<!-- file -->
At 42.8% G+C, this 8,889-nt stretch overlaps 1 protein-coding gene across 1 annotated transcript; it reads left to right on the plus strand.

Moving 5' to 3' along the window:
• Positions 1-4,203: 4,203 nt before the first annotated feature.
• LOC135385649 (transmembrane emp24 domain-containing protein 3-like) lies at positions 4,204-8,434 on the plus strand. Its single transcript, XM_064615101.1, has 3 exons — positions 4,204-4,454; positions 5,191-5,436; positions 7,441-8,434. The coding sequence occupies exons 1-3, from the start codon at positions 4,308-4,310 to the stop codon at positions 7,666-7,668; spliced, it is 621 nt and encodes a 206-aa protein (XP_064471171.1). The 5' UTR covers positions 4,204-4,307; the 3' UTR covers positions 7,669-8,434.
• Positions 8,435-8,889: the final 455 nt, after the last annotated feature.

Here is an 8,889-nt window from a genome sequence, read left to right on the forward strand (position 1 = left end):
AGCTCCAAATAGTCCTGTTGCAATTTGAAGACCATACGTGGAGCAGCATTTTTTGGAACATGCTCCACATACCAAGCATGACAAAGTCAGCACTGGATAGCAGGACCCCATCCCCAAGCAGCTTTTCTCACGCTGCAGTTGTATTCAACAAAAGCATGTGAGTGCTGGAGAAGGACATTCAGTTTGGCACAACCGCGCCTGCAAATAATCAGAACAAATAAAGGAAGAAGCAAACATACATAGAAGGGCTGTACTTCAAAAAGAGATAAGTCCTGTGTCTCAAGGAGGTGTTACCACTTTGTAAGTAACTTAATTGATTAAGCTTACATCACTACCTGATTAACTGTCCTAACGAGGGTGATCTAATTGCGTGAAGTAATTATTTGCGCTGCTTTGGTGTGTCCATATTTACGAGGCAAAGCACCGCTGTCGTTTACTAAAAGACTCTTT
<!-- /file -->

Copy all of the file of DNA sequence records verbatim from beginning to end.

At 42.8% G+C, this 8,889-nt stretch overlaps 1 protein-coding gene across 1 annotated transcript; it reads left to right on the plus strand.

Moving 5' to 3' along the window:
• Positions 1-4,203: 4,203 nt before the first annotated feature.
• LOC135385649 (transmembrane emp24 domain-containing protein 3-like) lies at positions 4,204-8,434 on the plus strand. Its single transcript, XM_064615101.1, has 3 exons — positions 4,204-4,454; positions 5,191-5,436; positions 7,441-8,434. The coding sequence occupies exons 1-3, from the start codon at positions 4,308-4,310 to the stop codon at positions 7,666-7,668; spliced, it is 621 nt and encodes a 206-aa protein (XP_064471171.1). The 5' UTR covers positions 4,204-4,307; the 3' UTR covers positions 7,669-8,434.
• Positions 8,435-8,889: the final 455 nt, after the last annotated feature.

Here is an 8,889-nt window from a genome sequence, read left to right on the forward strand (position 1 = left end):
AGCTCCAAATAGTCCTGTTGCAATTTGAAGACCATACGTGGAGCAGCATTTTTTGGAACATGCTCCACATACCAAGCATGACAAAGTCAGCACTGGATAGCAGGACCCCATCCCCAAGCAGCTTTTCTCACGCTGCAGTTGTATTCAACAAAAGCATGTGAGTGCTGGAGAAGGACATTCAGTTTGGCACAACCGCGCCTGCAAATAATCAGAACAAATAAAGGAAGAAGCAAACATACATAGAAGGGCTGTACTTCAAAAAGAGATAAGTCCTGTGTCTCAAGGAGGTGTTACCACTTTGTAAGTAACTTAATTGATTAAGCTTACATCACTACCTGATTAACTGTCCTAACGAGGGTGATCTAATTGCGTGAAGTAATTATTTGCGCTGCTTTGGTGTGTCCATATTTACGAGGCAAAGCACCGCTGTCGTTTACTAAAAGACTCTTT